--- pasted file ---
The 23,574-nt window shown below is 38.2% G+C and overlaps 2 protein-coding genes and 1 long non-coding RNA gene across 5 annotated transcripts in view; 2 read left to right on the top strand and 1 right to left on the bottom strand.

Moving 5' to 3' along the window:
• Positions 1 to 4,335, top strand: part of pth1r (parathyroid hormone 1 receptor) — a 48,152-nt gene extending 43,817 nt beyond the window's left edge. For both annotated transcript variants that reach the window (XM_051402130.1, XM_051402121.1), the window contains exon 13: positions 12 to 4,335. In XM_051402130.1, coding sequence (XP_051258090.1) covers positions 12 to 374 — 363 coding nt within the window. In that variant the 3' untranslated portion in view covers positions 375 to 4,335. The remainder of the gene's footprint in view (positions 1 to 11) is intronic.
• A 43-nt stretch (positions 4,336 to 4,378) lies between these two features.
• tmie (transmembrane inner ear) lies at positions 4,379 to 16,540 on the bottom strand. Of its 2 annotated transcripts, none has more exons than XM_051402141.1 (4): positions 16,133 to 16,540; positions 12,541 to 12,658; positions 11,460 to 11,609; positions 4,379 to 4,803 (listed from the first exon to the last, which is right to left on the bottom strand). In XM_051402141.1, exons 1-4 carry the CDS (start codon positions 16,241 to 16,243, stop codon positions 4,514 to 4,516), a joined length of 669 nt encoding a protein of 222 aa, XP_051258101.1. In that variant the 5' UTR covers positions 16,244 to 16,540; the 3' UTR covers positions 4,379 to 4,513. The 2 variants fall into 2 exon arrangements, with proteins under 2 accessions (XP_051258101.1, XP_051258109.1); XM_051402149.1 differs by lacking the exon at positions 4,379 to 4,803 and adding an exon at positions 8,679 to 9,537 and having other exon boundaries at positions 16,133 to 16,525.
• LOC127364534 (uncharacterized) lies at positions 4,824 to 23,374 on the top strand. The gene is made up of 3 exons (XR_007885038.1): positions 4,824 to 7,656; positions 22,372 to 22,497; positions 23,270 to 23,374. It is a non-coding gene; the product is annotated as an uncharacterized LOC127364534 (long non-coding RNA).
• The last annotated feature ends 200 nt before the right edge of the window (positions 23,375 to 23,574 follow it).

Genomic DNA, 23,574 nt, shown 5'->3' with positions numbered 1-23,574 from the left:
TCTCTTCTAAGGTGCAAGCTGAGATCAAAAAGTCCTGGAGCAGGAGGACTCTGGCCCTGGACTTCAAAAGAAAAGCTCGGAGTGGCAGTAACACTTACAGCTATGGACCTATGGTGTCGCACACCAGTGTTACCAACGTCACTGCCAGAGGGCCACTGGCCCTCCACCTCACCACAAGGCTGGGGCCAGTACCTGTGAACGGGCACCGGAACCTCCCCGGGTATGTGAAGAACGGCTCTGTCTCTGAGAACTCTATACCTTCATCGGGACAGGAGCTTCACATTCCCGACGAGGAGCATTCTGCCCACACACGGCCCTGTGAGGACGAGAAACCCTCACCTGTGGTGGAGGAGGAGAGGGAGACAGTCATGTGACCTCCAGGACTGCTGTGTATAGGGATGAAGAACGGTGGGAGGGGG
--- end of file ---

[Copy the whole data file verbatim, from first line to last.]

The 23,574-nt window shown below is 38.2% G+C and overlaps 2 protein-coding genes and 1 long non-coding RNA gene across 5 annotated transcripts in view; 2 read left to right on the top strand and 1 right to left on the bottom strand.

Moving 5' to 3' along the window:
• Positions 1 to 4,335, top strand: part of pth1r (parathyroid hormone 1 receptor) — a 48,152-nt gene extending 43,817 nt beyond the window's left edge. For both annotated transcript variants that reach the window (XM_051402130.1, XM_051402121.1), the window contains exon 13: positions 12 to 4,335. In XM_051402130.1, coding sequence (XP_051258090.1) covers positions 12 to 374 — 363 coding nt within the window. In that variant the 3' untranslated portion in view covers positions 375 to 4,335. The remainder of the gene's footprint in view (positions 1 to 11) is intronic.
• A 43-nt stretch (positions 4,336 to 4,378) lies between these two features.
• tmie (transmembrane inner ear) lies at positions 4,379 to 16,540 on the bottom strand. Of its 2 annotated transcripts, none has more exons than XM_051402141.1 (4): positions 16,133 to 16,540; positions 12,541 to 12,658; positions 11,460 to 11,609; positions 4,379 to 4,803 (listed from the first exon to the last, which is right to left on the bottom strand). In XM_051402141.1, exons 1-4 carry the CDS (start codon positions 16,241 to 16,243, stop codon positions 4,514 to 4,516), a joined length of 669 nt encoding a protein of 222 aa, XP_051258101.1. In that variant the 5' UTR covers positions 16,244 to 16,540; the 3' UTR covers positions 4,379 to 4,513. The 2 variants fall into 2 exon arrangements, with proteins under 2 accessions (XP_051258101.1, XP_051258109.1); XM_051402149.1 differs by lacking the exon at positions 4,379 to 4,803 and adding an exon at positions 8,679 to 9,537 and having other exon boundaries at positions 16,133 to 16,525.
• LOC127364534 (uncharacterized) lies at positions 4,824 to 23,374 on the top strand. The gene is made up of 3 exons (XR_007885038.1): positions 4,824 to 7,656; positions 22,372 to 22,497; positions 23,270 to 23,374. It is a non-coding gene; the product is annotated as an uncharacterized LOC127364534 (long non-coding RNA).
• The last annotated feature ends 200 nt before the right edge of the window (positions 23,375 to 23,574 follow it).

Genomic DNA, 23,574 nt, shown 5'->3' with positions numbered 1-23,574 from the left:
TCTCTTCTAAGGTGCAAGCTGAGATCAAAAAGTCCTGGAGCAGGAGGACTCTGGCCCTGGACTTCAAAAGAAAAGCTCGGAGTGGCAGTAACACTTACAGCTATGGACCTATGGTGTCGCACACCAGTGTTACCAACGTCACTGCCAGAGGGCCACTGGCCCTCCACCTCACCACAAGGCTGGGGCCAGTACCTGTGAACGGGCACCGGAACCTCCCCGGGTATGTGAAGAACGGCTCTGTCTCTGAGAACTCTATACCTTCATCGGGACAGGAGCTTCACATTCCCGACGAGGAGCATTCTGCCCACACACGGCCCTGTGAGGACGAGAAACCCTCACCTGTGGTGGAGGAGGAGAGGGAGACAGTCATGTGACCTCCAGGACTGCTGTGTATAGGGATGAAGAACGGTGGGAGGGGG